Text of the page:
LUT University debunks three solar electricity myths

LUT University debunks three solar electricity myths

”A south orientation is economically viable regardless of the consumption profile. There is no single correct orientation. The choice depends on whether you want to maximize self-sufficiency in electricity generation or profitability,” explains Altti Meriläinen, electrical engineering research assistant at LUT University.

LUT’s study suggests that the solar PV system should face south if the aim is to sell surplus electricity to the main grid at spot prices. The spot price is the hourly market price of the Nord Pool power market in the Finnish trading zone. However, if the goal is to maximize self-sufficiency, the system should face two directions, such as south-east and south-west.

An east–west orientation may lead the owner of the solar PV system to lose up to 15% of revenue compared to a south-facing system.

The study was the first to apply the Finnish Energy Authority’s updated customer class load profiles as research data. The load profiles consisted of measurement data from Finnish electricity companies. In addition, the study utilized simulations of solar electricity generation in Southern Finland as well as Nord Pool’s average hourly day-ahead prices in Finland. The results have been calculated from hourly data.

Sales of solar electricity to the grid currently profitable

In earlier studies, LUT has also examined the economically efficient dimensioning of solar PV systems and the profitability of electricity storage.

”In single-family houses, the best or most profitable solution is the over-dimensioning of the solar PV system. In larger buildings, 100% self-consumption is the most economical alternative. On the other hand, profitability would not plummet due to excess yield,” says Associate Professor Antti Kosonen of LUT University.

Kosonen’s study indicates that the self-consumption of solar electricity has been cost-effective already with 2016–2020 electricity prices. With current prices, also selling it has become profitable.

”The generation of solar electricity costs roughly 5–8 cents per kilowatt-hour, and the price of electricity has now risen to about 20 cents per kilowatt-hour. In other words, the system will quickly pay for itself,” Kosonen continues.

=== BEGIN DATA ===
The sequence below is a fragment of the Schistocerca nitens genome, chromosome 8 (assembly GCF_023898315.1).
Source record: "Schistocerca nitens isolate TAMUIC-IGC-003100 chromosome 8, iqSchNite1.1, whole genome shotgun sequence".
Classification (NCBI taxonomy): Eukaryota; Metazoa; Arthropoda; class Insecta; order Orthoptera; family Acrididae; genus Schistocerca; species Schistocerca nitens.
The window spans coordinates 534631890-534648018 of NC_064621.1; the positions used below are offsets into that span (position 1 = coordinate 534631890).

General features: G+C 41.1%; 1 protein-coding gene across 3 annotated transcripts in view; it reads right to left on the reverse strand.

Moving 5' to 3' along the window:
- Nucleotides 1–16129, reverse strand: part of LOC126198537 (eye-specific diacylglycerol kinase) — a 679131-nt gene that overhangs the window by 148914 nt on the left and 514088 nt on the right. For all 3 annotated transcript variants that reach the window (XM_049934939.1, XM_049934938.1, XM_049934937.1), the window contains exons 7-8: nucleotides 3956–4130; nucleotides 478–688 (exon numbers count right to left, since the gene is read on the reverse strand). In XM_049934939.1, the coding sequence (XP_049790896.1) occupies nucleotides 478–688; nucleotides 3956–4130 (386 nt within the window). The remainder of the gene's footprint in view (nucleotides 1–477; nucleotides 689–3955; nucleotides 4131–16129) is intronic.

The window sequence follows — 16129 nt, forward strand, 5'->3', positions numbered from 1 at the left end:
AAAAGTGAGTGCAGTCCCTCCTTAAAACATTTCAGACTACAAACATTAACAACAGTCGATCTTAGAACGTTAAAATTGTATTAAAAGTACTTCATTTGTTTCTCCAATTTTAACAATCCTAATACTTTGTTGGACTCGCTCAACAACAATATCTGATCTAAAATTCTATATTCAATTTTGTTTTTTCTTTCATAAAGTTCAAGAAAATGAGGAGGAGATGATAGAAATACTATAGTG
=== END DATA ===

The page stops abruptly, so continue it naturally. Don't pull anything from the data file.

Moreover, storing surplus electricity in batteries is not practical – online network storage is more cost-efficient. Online network storage refers to using the electricity grid as a storage: selling surplus electricity to the grid and buying it back if needed.

Over 40 000 Finnish households produce solar electricity

Solar electricity is booming in Finland. At the beginning of 2022, there were over 40 000 solar photovoltaic installations in Finland, and the number keeps growing. In 2021, the share of solar electricity in Finnish electricity generation was roughly 0.4%. In other words, there is potential for growth.

The European Commission has proposed that solar modules be made compulsory in public, commercial and private buildings by the end of this decade. LUT University’s research takes a stand on how roofs of buildings should be oriented in Finland to gain the greatest advantage from solar photovoltaic systems.

“Photovoltaics should be taken into account in building architecture because it is the simplest and least costly way to produce electricity locally,” Kosonen points out.

Meriläinen adds that houses with a gable roof should be built with one sloping side facing south or nearly south. Chimneys and other elements that cast a shade should be placed on the north side of the roof.

This content was originally published here.

LUT University debunks three solar electricity myths
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